One of the most crucial aspects of our lives is the ability to learn. We often take this skill for granted since not many of us pause and think about our learning process. In fact, if we did, we would probably uncover that we engage in ineffective learning mechanisms.
Think about it. Has your learning helped you recall things you learned last month? Go back a year and ponder.
A lot of how we learn was tucked away in school. Our exposure to school learning is the basis of how we learn moving forward. However, over the past few decades, learning has evolved into different stages of learning, and that becomes the main issue.
No longer are we looking at examinations of people’s characteristics about understanding and learning. Instead, scholars have created learning processes that use materials that support our interactions with others and our goals.
As a result, we can learn new things more smartly and effectively – which will be covered as we proceed further in understanding the learning process.
Table of Contents
The Essential Steps of the Learning Process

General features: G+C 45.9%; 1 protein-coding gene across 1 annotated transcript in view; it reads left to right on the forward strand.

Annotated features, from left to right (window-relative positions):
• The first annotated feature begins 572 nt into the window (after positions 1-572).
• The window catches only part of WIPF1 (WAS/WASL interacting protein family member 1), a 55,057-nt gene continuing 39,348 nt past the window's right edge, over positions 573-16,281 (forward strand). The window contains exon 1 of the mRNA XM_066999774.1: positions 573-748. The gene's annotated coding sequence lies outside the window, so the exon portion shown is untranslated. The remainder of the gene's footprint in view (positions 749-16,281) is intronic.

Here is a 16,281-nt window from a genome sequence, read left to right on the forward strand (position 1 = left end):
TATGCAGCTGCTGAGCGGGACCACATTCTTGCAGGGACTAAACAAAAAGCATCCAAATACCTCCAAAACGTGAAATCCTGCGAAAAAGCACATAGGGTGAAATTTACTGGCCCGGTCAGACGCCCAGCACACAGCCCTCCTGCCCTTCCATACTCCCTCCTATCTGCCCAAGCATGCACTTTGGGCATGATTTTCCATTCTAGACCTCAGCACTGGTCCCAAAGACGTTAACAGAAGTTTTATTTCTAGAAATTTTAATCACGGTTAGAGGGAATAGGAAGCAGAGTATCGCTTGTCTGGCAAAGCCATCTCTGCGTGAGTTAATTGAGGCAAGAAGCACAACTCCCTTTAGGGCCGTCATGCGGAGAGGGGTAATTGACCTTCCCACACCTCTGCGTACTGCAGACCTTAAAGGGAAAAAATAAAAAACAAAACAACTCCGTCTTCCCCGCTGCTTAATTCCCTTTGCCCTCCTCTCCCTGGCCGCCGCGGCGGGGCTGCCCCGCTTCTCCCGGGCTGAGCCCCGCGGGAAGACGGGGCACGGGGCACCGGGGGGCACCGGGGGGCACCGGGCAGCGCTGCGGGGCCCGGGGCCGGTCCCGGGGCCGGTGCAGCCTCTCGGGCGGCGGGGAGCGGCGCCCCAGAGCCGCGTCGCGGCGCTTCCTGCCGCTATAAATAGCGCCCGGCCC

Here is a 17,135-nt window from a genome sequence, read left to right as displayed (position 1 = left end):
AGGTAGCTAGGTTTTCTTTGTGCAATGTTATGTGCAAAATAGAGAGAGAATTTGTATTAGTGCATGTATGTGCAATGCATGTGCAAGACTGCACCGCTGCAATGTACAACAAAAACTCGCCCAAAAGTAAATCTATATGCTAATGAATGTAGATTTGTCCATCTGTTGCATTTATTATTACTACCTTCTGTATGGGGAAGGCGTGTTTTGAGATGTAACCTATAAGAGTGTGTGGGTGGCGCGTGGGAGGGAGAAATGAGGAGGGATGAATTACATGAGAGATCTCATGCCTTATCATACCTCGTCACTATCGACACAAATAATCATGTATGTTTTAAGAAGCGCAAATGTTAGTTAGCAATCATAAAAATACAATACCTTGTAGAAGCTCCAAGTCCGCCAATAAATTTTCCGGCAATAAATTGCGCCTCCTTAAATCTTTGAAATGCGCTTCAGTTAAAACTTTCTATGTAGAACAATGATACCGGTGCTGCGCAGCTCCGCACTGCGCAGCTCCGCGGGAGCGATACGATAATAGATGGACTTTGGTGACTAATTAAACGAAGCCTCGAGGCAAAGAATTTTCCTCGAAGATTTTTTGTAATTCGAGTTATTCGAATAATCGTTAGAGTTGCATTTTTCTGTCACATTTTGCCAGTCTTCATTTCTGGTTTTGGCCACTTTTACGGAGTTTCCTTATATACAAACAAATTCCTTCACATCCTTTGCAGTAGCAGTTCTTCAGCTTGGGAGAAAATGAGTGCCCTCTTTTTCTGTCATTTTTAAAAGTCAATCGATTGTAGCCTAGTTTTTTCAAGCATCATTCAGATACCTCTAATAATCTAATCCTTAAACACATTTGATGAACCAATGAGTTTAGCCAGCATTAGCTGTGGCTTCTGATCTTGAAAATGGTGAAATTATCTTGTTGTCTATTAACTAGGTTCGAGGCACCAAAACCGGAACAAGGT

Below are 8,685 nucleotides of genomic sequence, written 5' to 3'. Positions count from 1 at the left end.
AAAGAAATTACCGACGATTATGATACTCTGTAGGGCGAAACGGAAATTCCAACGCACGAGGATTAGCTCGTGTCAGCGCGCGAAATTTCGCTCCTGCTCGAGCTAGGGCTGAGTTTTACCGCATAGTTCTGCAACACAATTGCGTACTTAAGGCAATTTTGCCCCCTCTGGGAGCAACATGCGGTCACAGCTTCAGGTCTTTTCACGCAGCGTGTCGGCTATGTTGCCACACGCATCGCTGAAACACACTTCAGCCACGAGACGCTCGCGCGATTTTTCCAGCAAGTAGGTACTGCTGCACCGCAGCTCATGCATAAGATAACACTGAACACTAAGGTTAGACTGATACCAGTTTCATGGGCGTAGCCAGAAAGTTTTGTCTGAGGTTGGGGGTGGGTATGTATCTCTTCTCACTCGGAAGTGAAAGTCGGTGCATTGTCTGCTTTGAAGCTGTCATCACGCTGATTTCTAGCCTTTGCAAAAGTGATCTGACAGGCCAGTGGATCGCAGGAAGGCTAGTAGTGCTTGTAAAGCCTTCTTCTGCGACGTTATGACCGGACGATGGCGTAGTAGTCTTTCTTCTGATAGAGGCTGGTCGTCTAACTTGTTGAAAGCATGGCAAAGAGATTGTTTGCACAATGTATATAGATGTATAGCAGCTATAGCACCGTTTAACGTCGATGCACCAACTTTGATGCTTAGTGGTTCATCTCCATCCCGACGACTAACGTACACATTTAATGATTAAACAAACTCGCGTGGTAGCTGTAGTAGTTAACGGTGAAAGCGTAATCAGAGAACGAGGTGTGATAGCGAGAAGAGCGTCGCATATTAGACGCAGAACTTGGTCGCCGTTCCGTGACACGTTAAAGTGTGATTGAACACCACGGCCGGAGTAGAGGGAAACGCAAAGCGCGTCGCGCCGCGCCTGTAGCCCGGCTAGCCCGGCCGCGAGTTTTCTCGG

In his book Outliers: The Story of Success, Malcolm Gladwell states that the key to success is for us to practice 10,000 hours on a specific skill. It’s also worth noting that the skill needs the correct learning direction. If you’re learning how to do something the wrong way, you’ll continue to use it the wrong way.
But before understanding the learning process, we must understand the stages of learning. Written in the 1970s, Noel Burch created a model called the Four Stages of Learning. 
From there, we can use the stages of learning as a basis for how to learn effectively.
1. Unconscious Incompetence
Think of a skill that you are good at and that you use every single day.
Now think back to when you first developed that skill. Were you good at it? Probably not.
You never heard of the skill or had a desire to learn of it until that point. This is the first stage: You know nothing about it.
2. Conscious Incompetence